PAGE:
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Why Taking a Chance on EdTech Will Pay Off in 2021 and Beyond…

I recently heard someone refer to EdTech investments as ‘unsexy’. Now, obviously that’s a matter of opinion, but it did get me thinking about why we’ve seen comparatively little investment in the space. Even with a global market set to reach $404bn by 2025, just c. 4% of EdTech businesses make up the world’s tech unicorns.

Regardless of the opportunity, VC investment in EdTech globally was at just $7bn in 2019, not even 13% of that invested in fintech. With billions poured into everything from cybersecurity to self-driving cars, it’s hard to understand why more time and funding isn’t going to learning.

Education has been waiting for digital transformation. According to HolonIQ, education expenditure reached $5.4tn worldwide in 2020, but only c. 3% was spent on digital.

Yet more people than ever want to learn with tech, as educational app downloads saw a 65% y/o/y increase globally in 2020. Nonetheless, navigating positive and negative associations with education has been challenging for startups.

In Europe, EdTech is far from being the sweetheart of VC. Companies have had to contend with low levels of investor interest and a less than happy history with tech-enabled learning (a well known example of this is the introduction of smart whiteboards to the classroom.) In my view the tides are slowly turning, and European investors should take advantage of a market with significant room for innovation and growth. In this deep insight, I’d like to explore some of the key trends in consumer EdTech that I see emerging in 2021.


EdTech comes with a large and fragmented market. As I mentioned earlier, what interests me most is the consumer-side of this market. That is the side of EdTech that brands itself for ordinary people and which can be split into the following segments:

EdTech market segmentation can be divided in many different ways, this is just how I see it at a high level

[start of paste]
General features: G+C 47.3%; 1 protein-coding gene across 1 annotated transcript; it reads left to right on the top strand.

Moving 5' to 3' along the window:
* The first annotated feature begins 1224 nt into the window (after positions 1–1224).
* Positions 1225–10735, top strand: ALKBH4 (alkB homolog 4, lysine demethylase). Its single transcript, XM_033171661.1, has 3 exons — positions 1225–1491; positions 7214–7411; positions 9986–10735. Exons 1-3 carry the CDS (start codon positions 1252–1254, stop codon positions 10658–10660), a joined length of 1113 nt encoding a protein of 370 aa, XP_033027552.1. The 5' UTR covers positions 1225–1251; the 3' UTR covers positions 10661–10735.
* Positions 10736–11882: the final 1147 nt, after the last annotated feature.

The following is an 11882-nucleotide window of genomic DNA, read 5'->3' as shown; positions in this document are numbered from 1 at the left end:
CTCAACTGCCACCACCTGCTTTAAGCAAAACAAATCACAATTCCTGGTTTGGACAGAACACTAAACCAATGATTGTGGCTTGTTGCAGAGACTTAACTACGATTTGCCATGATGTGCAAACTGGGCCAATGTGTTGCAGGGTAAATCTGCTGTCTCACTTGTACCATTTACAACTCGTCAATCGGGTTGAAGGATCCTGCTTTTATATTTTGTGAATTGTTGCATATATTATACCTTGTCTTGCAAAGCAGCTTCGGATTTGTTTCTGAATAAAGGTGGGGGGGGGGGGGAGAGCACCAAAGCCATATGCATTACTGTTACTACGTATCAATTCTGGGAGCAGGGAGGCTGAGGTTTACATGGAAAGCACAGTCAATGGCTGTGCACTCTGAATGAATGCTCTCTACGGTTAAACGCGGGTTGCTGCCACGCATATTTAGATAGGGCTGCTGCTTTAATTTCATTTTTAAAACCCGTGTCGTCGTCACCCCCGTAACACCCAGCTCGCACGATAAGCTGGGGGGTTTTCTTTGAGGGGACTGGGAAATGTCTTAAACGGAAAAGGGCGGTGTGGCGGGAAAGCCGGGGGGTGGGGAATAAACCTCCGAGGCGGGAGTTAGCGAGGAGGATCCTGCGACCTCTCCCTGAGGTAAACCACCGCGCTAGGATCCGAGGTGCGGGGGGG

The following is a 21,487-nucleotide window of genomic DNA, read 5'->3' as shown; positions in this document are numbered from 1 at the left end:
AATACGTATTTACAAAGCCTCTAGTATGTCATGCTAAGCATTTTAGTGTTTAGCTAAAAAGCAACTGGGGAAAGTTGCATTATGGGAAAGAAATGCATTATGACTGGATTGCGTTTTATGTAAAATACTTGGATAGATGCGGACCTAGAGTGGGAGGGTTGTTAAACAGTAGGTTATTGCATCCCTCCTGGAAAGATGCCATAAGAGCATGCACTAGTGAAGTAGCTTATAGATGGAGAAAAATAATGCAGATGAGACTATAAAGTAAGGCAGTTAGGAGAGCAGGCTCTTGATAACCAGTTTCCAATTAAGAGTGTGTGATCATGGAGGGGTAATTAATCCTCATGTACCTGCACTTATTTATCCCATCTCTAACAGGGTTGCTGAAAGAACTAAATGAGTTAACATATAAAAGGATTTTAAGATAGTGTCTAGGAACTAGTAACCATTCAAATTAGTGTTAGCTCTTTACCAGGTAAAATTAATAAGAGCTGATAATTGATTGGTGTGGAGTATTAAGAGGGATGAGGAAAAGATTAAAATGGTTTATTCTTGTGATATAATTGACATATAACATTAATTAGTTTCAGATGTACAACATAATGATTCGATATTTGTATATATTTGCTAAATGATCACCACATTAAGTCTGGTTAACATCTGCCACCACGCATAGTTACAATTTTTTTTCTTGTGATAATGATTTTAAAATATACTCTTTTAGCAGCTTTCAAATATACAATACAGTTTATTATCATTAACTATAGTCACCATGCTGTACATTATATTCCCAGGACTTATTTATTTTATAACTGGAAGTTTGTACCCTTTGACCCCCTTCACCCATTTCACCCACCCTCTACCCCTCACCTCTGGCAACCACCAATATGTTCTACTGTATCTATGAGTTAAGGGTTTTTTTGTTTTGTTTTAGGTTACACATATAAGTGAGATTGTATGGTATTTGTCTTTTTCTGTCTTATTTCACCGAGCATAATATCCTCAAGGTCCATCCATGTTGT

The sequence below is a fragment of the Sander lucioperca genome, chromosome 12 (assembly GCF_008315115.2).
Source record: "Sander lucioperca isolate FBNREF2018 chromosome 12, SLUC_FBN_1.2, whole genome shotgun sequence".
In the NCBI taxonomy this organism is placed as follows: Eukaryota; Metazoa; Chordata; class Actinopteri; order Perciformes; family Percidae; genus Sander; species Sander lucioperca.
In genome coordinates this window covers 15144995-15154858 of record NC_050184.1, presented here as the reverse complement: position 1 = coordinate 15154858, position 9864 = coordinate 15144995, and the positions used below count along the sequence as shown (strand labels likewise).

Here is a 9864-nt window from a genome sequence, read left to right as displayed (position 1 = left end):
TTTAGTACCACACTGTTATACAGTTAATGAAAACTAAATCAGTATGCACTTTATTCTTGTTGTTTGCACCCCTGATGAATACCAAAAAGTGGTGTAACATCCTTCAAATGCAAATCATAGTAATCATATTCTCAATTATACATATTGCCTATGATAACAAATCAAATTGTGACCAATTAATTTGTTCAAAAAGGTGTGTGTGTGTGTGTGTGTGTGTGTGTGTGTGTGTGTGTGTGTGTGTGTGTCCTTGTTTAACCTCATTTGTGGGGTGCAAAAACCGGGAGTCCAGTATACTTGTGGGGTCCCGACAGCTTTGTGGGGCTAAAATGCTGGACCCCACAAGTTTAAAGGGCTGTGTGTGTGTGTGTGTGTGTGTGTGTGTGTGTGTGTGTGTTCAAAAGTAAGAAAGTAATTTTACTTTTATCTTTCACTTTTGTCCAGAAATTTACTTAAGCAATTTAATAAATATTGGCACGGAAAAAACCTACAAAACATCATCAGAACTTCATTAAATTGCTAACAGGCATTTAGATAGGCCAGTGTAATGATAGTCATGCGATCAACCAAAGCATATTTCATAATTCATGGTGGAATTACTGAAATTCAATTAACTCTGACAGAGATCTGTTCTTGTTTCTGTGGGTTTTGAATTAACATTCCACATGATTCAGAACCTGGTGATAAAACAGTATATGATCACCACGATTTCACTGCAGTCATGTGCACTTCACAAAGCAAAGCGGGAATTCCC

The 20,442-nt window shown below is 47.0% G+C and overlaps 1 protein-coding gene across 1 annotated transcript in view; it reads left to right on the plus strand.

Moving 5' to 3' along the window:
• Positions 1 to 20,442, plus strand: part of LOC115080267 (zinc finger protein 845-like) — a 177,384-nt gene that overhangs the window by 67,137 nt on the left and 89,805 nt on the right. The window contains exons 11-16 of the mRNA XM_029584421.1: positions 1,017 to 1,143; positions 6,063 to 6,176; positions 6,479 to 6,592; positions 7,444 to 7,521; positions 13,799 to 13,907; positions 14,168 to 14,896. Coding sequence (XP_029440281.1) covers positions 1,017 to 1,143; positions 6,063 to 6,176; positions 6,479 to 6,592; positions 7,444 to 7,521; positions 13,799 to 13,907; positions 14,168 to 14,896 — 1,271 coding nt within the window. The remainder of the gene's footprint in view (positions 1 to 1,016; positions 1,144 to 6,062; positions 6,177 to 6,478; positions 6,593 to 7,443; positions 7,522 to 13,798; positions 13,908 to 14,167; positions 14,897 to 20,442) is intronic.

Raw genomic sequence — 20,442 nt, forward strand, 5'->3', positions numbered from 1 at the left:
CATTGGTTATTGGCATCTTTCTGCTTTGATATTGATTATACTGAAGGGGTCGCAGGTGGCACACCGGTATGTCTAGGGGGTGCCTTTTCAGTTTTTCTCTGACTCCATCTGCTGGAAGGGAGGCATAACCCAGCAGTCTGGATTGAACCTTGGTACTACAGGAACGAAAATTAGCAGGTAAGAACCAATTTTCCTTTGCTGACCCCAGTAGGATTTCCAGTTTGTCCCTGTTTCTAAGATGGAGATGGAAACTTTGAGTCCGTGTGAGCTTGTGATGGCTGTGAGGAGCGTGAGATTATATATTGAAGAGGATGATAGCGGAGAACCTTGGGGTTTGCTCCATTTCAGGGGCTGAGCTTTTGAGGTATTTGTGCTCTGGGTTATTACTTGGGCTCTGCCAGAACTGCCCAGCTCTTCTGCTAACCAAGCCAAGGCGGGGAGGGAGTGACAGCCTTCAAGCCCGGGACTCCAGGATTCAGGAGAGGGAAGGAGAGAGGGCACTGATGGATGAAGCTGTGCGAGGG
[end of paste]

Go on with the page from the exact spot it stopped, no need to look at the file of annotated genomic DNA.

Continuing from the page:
With more individuals stuck at home than ever before, in mid-April 2020, Google searches for terms like ‘online courses’ and ‘free online courses’ reached a historic high.

Google Search Trends 2020

Likewise, LinkedIn reported that in the first week of April, people watched 1.7 million hours of video content on LinkedIn Learning compared 560,000 hours in the first week of January. In fact, an Open University survey of over 2,000 UK adults taken during the lockdown found that 24% had taken to learning additional learning to “boost their employability and protect the value of their skills.”

Although Covid-19 has accelerated digital adoption, structural tailwinds have long supported the growth of EdTech: consumers have access to high-speed internet connections, smart phones, and other devices.

A 2018 study of attitudes towards learning in the US found that the vast majority of adults wanted to go back to education. Most judged that online learning was actually better than face-to-face learning in meeting their needs.

Above all, consumers have come to value the quality, flexibility, personalisation, and affordability that EdTech companies can offer.

Trend #1: Learning on the go (EdTech x Audio)

Most consumers are now mobile natives. These are people who want to access knowledge/edutainment on the go (handsfree, while they commute, shop, clean, garden, etc.) Plenty of businesses like MasterClass and Udemy offer digital learning courses, but few are audio-first. Whilst it’s true that some experiences are better seen than heard, the rising popularity of podcasts and audiobooks suggests that consumers are keen to listen and learn.